A. J. A. Symons

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Alphonse James Albert Symons (pronounced SIMM-ons;[1] (16 August 1900 – 26 August 1941) was an English writer and bibliographer.

Early life and education[edit]

Symons was the eldest of four sons and a daughter born to auctioneer Morris (or Maurice) Albert Symons (died 1929), of Russian-Polish Jewish immigrant parentage, and Minnie Louise (died 1964), née Bull.[2][3] Due to the family's financial difficulties, his education was limited, and he was mainly self-educated. He was obliged to enter a trade at the age of fourteen,[4] and for three years led a "life of drudgery" apprenticed to a furrier. Symons retained a sense of "intense humiliation" over his time in the fur trade, comparing it to "Dickens's time at Warren's blacking factory".[5][6][7]


In 1922, he founded the First Edition Club to publish limited editions and to organize exhibitions of rare books and manuscripts. In 1924 he published a bibliography of first editions of the works of Yeats, and in 1930 he founded the Book Collector's Quarterly. He was an authority on writers and editions of the 1890s, and he published An Anthology of 'Nineties Verse in 1928.

Symons completed his first biography, Emin, Governor of Equatoria, in 1928. In 1933 he brought out a biography of the explorer H. M. Stanley. Neither created much of a stir. In 1934, however, Symons published his masterpiece, The Quest for Corvo, a biography of the English author and eccentric Frederick Rolfe (the self-styled Baron Corvo). Subtitled "An experiment in biography," The Quest for Corvo was a groundbreaking work: rather than being a simple narrative of a life, it describes an author's search for understanding of his subject, revealing aspects of Rolfe's life and character as they are revealed to the author. Though it appears entirely natural, the work is very skilfully orchestrated. The result is a vivid, prismatic portrait of Rolfe, those who knew him, and of Symons himself.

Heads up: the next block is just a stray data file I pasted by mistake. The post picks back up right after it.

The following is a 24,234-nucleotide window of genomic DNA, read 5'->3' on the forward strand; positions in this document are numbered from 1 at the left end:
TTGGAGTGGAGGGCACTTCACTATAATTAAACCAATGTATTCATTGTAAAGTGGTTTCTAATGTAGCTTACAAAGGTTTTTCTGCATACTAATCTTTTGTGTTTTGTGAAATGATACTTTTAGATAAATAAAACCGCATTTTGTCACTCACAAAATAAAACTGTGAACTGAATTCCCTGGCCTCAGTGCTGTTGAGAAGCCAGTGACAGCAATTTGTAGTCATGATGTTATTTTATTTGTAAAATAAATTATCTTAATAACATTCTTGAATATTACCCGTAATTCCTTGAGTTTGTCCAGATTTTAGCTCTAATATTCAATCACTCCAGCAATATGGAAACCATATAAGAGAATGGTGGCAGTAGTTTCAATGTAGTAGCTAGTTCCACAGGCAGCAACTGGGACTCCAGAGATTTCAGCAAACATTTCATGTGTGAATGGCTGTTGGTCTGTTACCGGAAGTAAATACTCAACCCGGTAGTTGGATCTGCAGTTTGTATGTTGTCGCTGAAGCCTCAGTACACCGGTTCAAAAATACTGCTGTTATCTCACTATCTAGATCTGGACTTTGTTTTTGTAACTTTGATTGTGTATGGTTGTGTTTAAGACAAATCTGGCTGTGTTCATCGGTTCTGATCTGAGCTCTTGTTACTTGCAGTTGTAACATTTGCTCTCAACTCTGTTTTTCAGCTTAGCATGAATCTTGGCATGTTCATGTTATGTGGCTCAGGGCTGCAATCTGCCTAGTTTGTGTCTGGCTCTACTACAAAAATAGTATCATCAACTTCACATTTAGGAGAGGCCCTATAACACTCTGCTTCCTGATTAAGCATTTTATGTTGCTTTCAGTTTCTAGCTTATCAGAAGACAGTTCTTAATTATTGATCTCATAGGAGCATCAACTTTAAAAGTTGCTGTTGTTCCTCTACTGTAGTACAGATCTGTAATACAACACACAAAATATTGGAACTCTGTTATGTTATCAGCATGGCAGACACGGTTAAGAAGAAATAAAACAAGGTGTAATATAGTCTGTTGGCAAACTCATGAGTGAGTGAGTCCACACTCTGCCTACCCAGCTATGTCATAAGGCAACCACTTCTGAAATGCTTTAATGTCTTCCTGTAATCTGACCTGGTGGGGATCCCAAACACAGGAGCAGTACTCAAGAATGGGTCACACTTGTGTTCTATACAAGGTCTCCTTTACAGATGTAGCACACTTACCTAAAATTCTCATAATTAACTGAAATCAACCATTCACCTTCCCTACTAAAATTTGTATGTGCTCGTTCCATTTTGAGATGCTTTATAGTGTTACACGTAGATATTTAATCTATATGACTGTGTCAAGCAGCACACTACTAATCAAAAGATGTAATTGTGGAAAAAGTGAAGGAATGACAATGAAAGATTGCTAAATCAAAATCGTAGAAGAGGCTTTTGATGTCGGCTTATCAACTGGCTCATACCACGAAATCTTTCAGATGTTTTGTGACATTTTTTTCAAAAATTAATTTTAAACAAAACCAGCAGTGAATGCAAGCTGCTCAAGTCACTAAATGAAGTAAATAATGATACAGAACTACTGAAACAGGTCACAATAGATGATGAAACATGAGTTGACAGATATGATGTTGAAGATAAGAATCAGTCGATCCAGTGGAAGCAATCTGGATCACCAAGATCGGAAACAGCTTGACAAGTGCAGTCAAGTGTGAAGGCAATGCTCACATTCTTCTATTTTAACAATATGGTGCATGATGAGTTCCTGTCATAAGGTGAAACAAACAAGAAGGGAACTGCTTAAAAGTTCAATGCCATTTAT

Symons wrote with difficulty and sought help in the study of psychoanalysis. He left several unfinished works, including a long-contemplated biography of Oscar Wilde, at his death. His author brother Julian Symons (1912–1994) published his biography in 1950.[3]

Personal life[edit]

A dandy and an epicure, Symons devoted much of his energy to fine living. In 1933, he founded the Wine and Food Society with André Simon. In 1924, he married Gladys Weeks;[6] in 1936, the marriage ended in divorce. In 1939 he fell ill, suffering from partial paralysis. He died in 1941 of a tumour of the brainstem.[3]


  • P. H. Muir, 'Bibliomanes I: A. J. A. Symons: Part 1', in The Book Collector, Autumn 1954 (Part 2 appeared in The Book Collector in Winter 1954, and Part 3 appeared in The Book Collector in Summer 1955).
  • Robert Scoble, The Corvo Cult: The History of an Obsession, Strange Attractor Press, 2014, pages 225–329.
  • Julian Symons, A. J. A. Symons: His Life and Speculations, Eyre & Spottiswoode, 1950.
  • [Julian Symons ed.], A. J. A. Symons, Essays and Biographies, Cassell, 1969.


  1. ^ Sarah Lyall (23 November 1994). "Julian Symons Is Dead at 82; Author of Stylish Crime Novels". The New York Times. Retrieved 11 February 2010.
  2. ^ "The Oxford Dictionary of National Biography". Oxford Dictionary of National Biography (online ed.). Oxford University Press. 2004. doi:10.1093/ref:odnb/55772. ISBN 978-0-19-861412-8. (Subscription or UK public library membership required.)
  3. ^ a b c "The Oxford Dictionary of National Biography". Oxford Dictionary of National Biography (online ed.). Oxford University Press. 2004. doi:10.1093/ref:odnb/38045. ISBN 978-0-19-861412-8. (Subscription or UK public library membership required.)
  4. ^ The Rare Book Game, George Sims, Holmes Publishing Company, 1985, p. 69
  5. ^ "A.J.A. Symons | British author | Britannica". 22 August 2023.
  6. ^ a b "The International Wine & Food Society (IW&FS)".
  7. ^ Literature and the Politics of Post-Victorian Decadence, Kristin Mahoney, Cambridge University Press, 2015, p. 103

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